In trading for the five-time All-Star, the Giants held on to top prospects Heliot Ramos, Chris Shaw and Tyler Beede. The win-now move bolstered the Giants’ outfield — one that needed the most help in all of baseball — while the Pirates again have a potential big piece in their outfield with Bryan Reynolds headed to Pittsburgh. 

While the farm system took a win in keeping its biggest names, let’s look at what the Giants’ future lost with the addition of McCutchen. 

Bryan Reynolds, 22, OF
The Giants clearly have their own prospect rankings. Baseball America (5) and MLB Pipeline (4) ranked Reynolds ahead of Steven Duggar, who is the Giants’ No. 8 prospect by Baseball America and No. 6 by MLB Pipeline, after the 2017 season. Duggar is expected to compete for the Giants’ starting job in center field unless they make another big move like signing Lorenzo Cain. 

There’s a reason Reynolds is ranked so high though. The Giants’ top pick in the 2016 MLB Draft, is a switch-hitter who is primarily a center fielder, but like Duggar, he played all three outfield positions in 2017. 

"I think it's too early to dictate if he'll be in a corner or center," Nestor Rojas, Reynolds’ manager for the San Jose Giants, said to me in July. "He's really good and he has the tools to play center field. He's got speed and he's got range. He can do really well in all three."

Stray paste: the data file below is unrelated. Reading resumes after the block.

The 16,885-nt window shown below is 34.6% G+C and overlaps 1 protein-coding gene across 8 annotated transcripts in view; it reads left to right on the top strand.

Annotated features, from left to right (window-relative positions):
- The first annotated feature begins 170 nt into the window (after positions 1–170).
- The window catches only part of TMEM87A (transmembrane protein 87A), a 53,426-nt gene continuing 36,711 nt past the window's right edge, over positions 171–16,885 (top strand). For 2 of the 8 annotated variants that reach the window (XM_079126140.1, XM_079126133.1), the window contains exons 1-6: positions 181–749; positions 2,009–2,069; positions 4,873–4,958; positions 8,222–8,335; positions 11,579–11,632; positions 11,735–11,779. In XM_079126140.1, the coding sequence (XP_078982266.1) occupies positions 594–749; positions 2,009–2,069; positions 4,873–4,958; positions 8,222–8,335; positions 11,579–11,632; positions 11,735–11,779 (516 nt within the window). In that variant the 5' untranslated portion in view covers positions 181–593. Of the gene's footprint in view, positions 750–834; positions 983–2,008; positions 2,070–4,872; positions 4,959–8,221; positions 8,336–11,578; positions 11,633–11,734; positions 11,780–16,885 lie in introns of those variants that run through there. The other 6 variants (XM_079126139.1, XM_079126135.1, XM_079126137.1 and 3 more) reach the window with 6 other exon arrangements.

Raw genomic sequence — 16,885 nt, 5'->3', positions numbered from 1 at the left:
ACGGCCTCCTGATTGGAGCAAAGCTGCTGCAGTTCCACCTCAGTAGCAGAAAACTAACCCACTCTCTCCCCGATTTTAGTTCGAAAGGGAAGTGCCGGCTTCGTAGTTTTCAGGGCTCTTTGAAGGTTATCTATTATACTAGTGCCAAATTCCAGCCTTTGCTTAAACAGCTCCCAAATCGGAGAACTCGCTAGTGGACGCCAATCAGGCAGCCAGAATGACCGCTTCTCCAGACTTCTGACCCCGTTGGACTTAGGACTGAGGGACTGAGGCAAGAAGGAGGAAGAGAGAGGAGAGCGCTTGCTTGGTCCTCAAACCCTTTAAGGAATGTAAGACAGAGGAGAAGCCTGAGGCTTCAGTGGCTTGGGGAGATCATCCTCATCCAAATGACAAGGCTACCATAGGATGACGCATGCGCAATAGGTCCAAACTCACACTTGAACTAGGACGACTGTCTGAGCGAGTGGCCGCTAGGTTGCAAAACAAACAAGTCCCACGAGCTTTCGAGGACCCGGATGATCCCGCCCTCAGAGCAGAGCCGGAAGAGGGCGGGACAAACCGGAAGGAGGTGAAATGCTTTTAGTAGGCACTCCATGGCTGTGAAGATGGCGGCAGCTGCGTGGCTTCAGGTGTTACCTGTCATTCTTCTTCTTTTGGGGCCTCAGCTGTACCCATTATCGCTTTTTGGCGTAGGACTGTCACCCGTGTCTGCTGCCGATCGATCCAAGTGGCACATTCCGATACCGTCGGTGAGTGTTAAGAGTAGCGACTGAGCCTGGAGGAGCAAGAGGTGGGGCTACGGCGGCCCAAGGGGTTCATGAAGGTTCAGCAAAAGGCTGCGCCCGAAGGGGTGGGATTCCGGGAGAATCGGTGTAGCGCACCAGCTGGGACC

Reynolds slashed .312/.364/.462 with 10 home runs at Advanced Single-A this past season. He was the Giants' lone representative at the Futures Game and named San Jose Giants MVP. Even if he never unlocks his power, Reynolds is expected to be a solid big leaguer one day with well-rounded overall tools. 

[READ: How Reynolds went from undrafted to Giants' top 2016 pick]

Kyle Crick, 25, RHP
Crick was expected to be a future ace when the Giants took him No. 49 overall as a high school pitcher back in 2011. Control issues hampered him mightily. 

Down in the minors, Crick flashed dominance on the hill at times with a fastball that reaches the upper 90s. Still, command won the battle and the Giants turned Crick into a reliever. The move may have saved his career. 

As the Sacramento River Cats’ closer in Triple-A last season, Crick recorded six saves with a 2.76 ERA and 39 strikeouts in 29.1 innings pitched. Crick earned his call-up to San Francisco and was solid for the Giants. He put together a 3.06 ERA in 30 games out of the bullpen, giving a glimpse of what he can be in the future. 

Crick has always been full of potential. Now as a reliever, he’s starting to turn it into results at the highest level. The Pirates may have a future shut-down arm in the ‘pen, but in the Giants’ reload, there are plenty of in-house options that can do the job he was expected to do in 2018.

What they're saying: McCutchen, Giants and Pirates react to trade

What they're saying: McCutchen, Giants and Pirates react to trade

For nine seasons, Andrew McCutchen was the face of the Pittsburgh Pirates. But now, he's headed to a star-studded Giants roster.

Here's how McCutchen, his former Pirates teammates and his new Giants teammates reacted to news of the big trade on Monday.